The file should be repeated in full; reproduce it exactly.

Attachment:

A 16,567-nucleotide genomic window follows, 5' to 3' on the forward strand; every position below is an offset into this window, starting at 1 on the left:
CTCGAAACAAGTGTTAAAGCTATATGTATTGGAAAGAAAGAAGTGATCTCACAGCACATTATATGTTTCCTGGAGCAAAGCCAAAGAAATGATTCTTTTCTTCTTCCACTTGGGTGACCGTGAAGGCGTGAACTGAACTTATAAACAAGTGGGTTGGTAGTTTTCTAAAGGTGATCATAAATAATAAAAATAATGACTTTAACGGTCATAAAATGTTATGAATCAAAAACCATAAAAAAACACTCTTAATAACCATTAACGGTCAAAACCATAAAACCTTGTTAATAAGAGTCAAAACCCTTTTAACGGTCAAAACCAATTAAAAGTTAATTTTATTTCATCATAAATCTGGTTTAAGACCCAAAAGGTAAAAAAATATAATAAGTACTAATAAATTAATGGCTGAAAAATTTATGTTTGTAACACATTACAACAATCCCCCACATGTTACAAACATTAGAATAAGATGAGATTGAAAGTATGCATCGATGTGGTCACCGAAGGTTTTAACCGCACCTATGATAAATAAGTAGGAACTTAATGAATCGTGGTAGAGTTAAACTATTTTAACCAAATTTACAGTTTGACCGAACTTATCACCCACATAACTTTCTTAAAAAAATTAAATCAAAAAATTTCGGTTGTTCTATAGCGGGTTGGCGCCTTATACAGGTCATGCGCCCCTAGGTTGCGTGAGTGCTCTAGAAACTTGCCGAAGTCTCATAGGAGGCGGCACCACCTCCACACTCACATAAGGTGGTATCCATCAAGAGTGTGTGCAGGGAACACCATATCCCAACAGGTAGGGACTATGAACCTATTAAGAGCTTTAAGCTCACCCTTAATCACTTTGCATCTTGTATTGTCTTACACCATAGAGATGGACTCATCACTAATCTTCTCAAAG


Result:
A 16,567-nucleotide genomic window follows, 5' to 3' on the forward strand; every position below is an offset into this window, starting at 1 on the left:
CTCGAAACAAGTGTTAAAGCTATATGTATTGGAAAGAAAGAAGTGATCTCACAGCACATTATATGTTTCCTGGAGCAAAGCCAAAGAAATGATTCTTTTCTTCTTCCACTTGGGTGACCGTGAAGGCGTGAACTGAACTTATAAACAAGTGGGTTGGTAGTTTTCTAAAGGTGATCATAAATAATAAAAATAATGACTTTAACGGTCATAAAATGTTATGAATCAAAAACCATAAAAAAACACTCTTAATAACCATTAACGGTCAAAACCATAAAACCTTGTTAATAAGAGTCAAAACCCTTTTAACGGTCAAAACCAATTAAAAGTTAATTTTATTTCATCATAAATCTGGTTTAAGACCCAAAAGGTAAAAAAATATAATAAGTACTAATAAATTAATGGCTGAAAAATTTATGTTTGTAACACATTACAACAATCCCCCACATGTTACAAACATTAGAATAAGATGAGATTGAAAGTATGCATCGATGTGGTCACCGAAGGTTTTAACCGCACCTATGATAAATAAGTAGGAACTTAATGAATCGTGGTAGAGTTAAACTATTTTAACCAAATTTACAGTTTGACCGAACTTATCACCCACATAACTTTCTTAAAAAAATTAAATCAAAAAATTTCGGTTGTTCTATAGCGGGTTGGCGCCTTATACAGGTCATGCGCCCCTAGGTTGCGTGAGTGCTCTAGAAACTTGCCGAAGTCTCATAGGAGGCGGCACCACCTCCACACTCACATAAGGTGGTATCCATCAAGAGTGTGTGCAGGGAACACCATATCCCAACAGGTAGGGACTATGAACCTATTAAGAGCTTTAAGCTCACCCTTAATCACTTTGCATCTTGTATTGTCTTACACCATAGAGATGGACTCATCACTAATCTTCTCAAAG